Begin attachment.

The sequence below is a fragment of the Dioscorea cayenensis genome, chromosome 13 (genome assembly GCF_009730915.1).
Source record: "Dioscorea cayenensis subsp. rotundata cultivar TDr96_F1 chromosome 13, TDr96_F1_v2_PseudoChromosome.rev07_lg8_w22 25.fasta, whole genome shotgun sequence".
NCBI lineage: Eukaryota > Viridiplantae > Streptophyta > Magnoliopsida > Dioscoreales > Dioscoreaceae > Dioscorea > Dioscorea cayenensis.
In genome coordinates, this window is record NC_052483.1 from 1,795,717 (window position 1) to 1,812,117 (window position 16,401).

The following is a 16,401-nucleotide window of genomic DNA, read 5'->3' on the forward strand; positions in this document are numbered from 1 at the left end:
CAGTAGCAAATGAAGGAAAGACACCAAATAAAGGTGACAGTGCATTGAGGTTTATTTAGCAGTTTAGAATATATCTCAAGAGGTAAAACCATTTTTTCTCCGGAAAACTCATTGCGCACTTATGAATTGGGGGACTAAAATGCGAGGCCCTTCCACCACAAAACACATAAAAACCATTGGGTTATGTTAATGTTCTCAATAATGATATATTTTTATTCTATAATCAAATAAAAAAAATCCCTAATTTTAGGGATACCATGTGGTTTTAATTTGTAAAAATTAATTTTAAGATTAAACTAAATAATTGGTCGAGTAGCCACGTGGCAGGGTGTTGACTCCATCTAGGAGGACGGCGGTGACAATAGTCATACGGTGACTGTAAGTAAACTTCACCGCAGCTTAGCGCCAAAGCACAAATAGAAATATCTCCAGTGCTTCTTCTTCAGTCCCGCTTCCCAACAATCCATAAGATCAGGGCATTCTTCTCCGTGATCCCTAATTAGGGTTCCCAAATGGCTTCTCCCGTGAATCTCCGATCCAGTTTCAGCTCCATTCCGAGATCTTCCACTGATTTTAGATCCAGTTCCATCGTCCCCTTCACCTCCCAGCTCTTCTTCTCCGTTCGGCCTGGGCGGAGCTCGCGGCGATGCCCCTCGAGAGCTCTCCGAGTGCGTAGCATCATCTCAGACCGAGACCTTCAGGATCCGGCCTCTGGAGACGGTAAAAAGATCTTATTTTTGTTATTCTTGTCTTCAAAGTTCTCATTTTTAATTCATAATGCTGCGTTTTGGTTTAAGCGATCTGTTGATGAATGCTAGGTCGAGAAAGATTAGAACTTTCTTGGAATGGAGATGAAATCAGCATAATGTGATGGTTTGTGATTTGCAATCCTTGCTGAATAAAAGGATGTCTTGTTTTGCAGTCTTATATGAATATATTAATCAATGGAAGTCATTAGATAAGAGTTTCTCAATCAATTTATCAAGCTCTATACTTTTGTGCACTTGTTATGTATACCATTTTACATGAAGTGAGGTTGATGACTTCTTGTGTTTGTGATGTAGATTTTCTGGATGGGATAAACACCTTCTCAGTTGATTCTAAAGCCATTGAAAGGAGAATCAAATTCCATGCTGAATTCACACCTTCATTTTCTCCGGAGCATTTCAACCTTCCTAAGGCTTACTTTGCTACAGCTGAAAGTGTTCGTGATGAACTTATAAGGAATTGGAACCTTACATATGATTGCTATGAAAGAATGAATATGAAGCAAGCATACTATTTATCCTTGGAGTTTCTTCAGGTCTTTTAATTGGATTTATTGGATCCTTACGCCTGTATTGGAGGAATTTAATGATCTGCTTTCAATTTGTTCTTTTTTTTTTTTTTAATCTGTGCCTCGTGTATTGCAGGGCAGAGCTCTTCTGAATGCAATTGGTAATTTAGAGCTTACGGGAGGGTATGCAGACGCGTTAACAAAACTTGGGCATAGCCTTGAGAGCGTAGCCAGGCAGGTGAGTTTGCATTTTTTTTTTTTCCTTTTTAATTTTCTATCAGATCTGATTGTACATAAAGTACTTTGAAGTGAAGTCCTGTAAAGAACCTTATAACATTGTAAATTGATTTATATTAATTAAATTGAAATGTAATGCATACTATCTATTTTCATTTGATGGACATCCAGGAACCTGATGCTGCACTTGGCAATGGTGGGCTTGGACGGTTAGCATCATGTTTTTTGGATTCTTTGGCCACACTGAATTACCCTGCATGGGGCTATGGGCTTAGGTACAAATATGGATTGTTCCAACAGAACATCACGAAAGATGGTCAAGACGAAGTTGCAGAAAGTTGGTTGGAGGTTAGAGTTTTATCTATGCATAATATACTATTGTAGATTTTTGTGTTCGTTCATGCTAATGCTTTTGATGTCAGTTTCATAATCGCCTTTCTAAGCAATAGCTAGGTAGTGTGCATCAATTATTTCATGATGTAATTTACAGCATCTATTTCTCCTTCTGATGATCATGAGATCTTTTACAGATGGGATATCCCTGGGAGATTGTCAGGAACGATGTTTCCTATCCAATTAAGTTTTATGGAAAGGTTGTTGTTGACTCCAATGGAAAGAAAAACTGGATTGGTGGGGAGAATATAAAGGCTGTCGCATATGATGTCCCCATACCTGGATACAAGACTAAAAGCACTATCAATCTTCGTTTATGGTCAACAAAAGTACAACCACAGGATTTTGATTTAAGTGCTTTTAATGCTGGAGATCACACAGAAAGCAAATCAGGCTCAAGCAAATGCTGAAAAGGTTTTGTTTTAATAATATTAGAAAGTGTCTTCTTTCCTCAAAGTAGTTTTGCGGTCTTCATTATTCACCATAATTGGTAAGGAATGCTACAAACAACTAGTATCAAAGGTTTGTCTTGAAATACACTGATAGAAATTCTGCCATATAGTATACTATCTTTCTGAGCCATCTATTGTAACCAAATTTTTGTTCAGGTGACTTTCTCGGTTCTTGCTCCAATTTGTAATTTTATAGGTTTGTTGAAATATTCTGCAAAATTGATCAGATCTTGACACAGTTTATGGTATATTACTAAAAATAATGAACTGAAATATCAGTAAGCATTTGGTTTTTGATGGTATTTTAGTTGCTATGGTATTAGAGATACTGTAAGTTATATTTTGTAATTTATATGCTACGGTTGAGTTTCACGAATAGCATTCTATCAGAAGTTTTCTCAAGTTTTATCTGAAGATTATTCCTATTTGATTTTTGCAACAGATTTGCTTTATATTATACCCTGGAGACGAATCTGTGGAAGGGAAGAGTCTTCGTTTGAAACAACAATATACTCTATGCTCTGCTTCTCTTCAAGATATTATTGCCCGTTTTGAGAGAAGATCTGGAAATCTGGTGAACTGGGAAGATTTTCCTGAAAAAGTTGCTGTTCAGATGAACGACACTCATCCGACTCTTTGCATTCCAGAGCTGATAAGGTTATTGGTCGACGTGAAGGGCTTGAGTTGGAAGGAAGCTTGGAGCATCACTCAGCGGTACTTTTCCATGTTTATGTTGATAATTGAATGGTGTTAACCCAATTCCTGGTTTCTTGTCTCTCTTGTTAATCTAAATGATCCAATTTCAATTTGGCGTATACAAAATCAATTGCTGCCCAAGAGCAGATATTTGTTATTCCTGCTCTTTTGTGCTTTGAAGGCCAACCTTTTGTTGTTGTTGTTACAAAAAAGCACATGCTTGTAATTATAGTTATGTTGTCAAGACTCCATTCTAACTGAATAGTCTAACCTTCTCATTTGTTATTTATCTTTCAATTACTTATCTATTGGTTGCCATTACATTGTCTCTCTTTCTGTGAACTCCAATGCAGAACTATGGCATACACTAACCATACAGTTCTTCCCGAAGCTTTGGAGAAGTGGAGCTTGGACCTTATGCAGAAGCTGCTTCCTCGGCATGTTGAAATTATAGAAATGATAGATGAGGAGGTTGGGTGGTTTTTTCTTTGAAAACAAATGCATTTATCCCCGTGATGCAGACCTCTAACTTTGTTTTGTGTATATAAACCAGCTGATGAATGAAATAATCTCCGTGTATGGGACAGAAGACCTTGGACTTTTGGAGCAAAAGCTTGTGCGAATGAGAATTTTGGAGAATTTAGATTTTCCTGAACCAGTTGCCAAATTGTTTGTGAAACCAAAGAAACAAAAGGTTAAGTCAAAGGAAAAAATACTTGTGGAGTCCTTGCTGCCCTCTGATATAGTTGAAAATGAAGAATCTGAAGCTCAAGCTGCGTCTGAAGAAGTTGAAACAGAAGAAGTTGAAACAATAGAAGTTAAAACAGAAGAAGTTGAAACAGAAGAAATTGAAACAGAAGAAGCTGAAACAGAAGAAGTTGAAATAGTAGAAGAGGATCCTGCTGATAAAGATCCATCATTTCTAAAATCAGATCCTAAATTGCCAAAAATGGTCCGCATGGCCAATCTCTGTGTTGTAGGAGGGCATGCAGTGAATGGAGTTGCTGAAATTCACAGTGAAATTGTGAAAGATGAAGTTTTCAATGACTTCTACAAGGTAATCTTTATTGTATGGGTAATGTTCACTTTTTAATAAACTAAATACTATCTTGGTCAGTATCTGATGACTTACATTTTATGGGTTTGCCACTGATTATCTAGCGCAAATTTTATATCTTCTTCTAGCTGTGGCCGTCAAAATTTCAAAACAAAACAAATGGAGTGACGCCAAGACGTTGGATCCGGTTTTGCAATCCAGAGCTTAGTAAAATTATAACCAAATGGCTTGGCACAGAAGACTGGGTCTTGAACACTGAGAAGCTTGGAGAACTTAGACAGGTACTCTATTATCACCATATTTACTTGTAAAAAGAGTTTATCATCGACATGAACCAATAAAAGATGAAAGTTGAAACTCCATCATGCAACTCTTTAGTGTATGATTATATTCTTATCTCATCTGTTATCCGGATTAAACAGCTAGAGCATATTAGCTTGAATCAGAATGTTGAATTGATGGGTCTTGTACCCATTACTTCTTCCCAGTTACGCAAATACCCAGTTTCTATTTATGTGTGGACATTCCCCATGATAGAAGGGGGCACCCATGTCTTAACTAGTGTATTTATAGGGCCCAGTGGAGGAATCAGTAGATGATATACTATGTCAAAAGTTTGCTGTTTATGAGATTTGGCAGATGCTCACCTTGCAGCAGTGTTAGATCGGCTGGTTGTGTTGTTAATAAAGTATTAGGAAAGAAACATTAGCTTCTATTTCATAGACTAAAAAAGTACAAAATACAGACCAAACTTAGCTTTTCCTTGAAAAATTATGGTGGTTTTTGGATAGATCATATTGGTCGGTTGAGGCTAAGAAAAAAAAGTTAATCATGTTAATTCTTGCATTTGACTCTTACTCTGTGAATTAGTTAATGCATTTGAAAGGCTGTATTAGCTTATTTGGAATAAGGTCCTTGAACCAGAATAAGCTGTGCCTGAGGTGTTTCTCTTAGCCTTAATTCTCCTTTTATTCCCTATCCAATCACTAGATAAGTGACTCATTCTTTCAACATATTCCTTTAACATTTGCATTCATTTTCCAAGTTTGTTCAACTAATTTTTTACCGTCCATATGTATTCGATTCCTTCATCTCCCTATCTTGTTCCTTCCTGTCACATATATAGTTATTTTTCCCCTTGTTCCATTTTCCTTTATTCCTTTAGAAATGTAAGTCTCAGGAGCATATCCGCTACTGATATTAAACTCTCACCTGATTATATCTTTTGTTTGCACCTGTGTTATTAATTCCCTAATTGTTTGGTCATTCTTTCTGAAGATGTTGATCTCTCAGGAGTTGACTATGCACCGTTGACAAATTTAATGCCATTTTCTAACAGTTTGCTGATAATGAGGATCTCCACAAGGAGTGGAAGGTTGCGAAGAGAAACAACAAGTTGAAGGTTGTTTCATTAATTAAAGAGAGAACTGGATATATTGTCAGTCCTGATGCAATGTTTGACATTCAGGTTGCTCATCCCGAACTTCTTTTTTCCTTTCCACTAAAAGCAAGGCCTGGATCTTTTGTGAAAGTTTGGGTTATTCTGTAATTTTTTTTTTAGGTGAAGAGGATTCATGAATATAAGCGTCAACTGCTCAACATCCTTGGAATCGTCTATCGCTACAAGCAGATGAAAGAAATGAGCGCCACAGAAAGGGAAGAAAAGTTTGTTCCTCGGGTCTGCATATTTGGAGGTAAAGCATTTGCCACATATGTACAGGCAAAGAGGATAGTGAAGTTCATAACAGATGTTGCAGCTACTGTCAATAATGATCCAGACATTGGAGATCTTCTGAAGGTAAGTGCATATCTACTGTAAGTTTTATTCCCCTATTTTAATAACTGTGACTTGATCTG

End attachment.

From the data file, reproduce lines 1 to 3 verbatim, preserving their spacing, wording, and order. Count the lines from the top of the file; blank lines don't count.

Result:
The sequence below is a fragment of the Dioscorea cayenensis genome, chromosome 13 (genome assembly GCF_009730915.1).
Source record: "Dioscorea cayenensis subsp. rotundata cultivar TDr96_F1 chromosome 13, TDr96_F1_v2_PseudoChromosome.rev07_lg8_w22 25.fasta, whole genome shotgun sequence".
NCBI lineage: Eukaryota > Viridiplantae > Streptophyta > Magnoliopsida > Dioscoreales > Dioscoreaceae > Dioscorea > Dioscorea cayenensis.